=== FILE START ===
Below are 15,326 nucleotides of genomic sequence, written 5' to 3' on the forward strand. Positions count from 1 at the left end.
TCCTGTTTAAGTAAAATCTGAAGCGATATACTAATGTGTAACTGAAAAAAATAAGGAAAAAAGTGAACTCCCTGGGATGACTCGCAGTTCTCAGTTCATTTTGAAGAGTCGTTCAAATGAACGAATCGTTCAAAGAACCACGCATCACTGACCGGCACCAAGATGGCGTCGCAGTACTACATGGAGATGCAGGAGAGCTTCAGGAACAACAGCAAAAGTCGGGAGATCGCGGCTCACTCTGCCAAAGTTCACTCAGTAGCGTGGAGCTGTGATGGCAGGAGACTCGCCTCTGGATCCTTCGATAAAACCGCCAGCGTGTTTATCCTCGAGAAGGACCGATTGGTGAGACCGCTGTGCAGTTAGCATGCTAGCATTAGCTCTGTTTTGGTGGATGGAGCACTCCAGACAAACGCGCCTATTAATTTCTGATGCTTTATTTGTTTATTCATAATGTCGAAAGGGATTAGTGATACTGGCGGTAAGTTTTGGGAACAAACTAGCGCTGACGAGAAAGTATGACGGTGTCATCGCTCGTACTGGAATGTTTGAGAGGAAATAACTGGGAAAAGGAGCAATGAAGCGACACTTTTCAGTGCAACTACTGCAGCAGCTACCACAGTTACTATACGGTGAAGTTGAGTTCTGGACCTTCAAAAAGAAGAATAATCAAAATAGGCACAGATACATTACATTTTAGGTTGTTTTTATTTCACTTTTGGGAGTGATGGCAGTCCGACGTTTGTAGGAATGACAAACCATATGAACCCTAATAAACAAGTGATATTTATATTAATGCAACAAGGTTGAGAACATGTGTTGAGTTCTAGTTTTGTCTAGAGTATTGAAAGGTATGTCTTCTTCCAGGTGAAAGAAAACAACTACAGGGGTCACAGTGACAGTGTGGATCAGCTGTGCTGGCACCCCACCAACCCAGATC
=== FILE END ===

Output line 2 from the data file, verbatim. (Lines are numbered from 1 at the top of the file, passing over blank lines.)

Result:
TCCTGTTTAAGTAAAATCTGAAGCGATATACTAATGTGTAACTGAAAAAAATAAGGAAAAAAGTGAACTCCCTGGGATGACTCGCAGTTCTCAGTTCATTTTGAAGAGTCGTTCAAATGAACGAATCGTTCAAAGAACCACGCATCACTGACCGGCACCAAGATGGCGTCGCAGTACTACATGGAGATGCAGGAGAGCTTCAGGAACAACAGCAAAAGTCGGGAGATCGCGGCTCACTCTGCCAAAGTTCACTCAGTAGCGTGGAGCTGTGATGGCAGGAGACTCGCCTCTGGATCCTTCGATAAAACCGCCAGCGTGTTTATCCTCGAGAAGGACCGATTGGTGAGACCGCTGTGCAGTTAGCATGCTAGCATTAGCTCTGTTTTGGTGGATGGAGCACTCCAGACAAACGCGCCTATTAATTTCTGATGCTTTATTTGTTTATTCATAATGTCGAAAGGGATTAGTGATACTGGCGGTAAGTTTTGGGAACAAACTAGCGCTGACGAGAAAGTATGACGGTGTCATCGCTCGTACTGGAATGTTTGAGAGGAAATAACTGGGAAAAGGAGCAATGAAGCGACACTTTTCAGTGCAACTACTGCAGCAGCTACCACAGTTACTATACGGTGAAGTTGAGTTCTGGACCTTCAAAAAGAAGAATAATCAAAATAGGCACAGATACATTACATTTTAGGTTGTTTTTATTTCACTTTTGGGAGTGATGGCAGTCCGACGTTTGTAGGAATGACAAACCATATGAACCCTAATAAACAAGTGATATTTATATTAATGCAACAAGGTTGAGAACATGTGTTGAGTTCTAGTTTTGTCTAGAGTATTGAAAGGTATGTCTTCTTCCAGGTGAAAGAAAACAACTACAGGGGTCACAGTGACAGTGTGGATCAGCTGTGCTGGCACCCCACCAACCCAGATC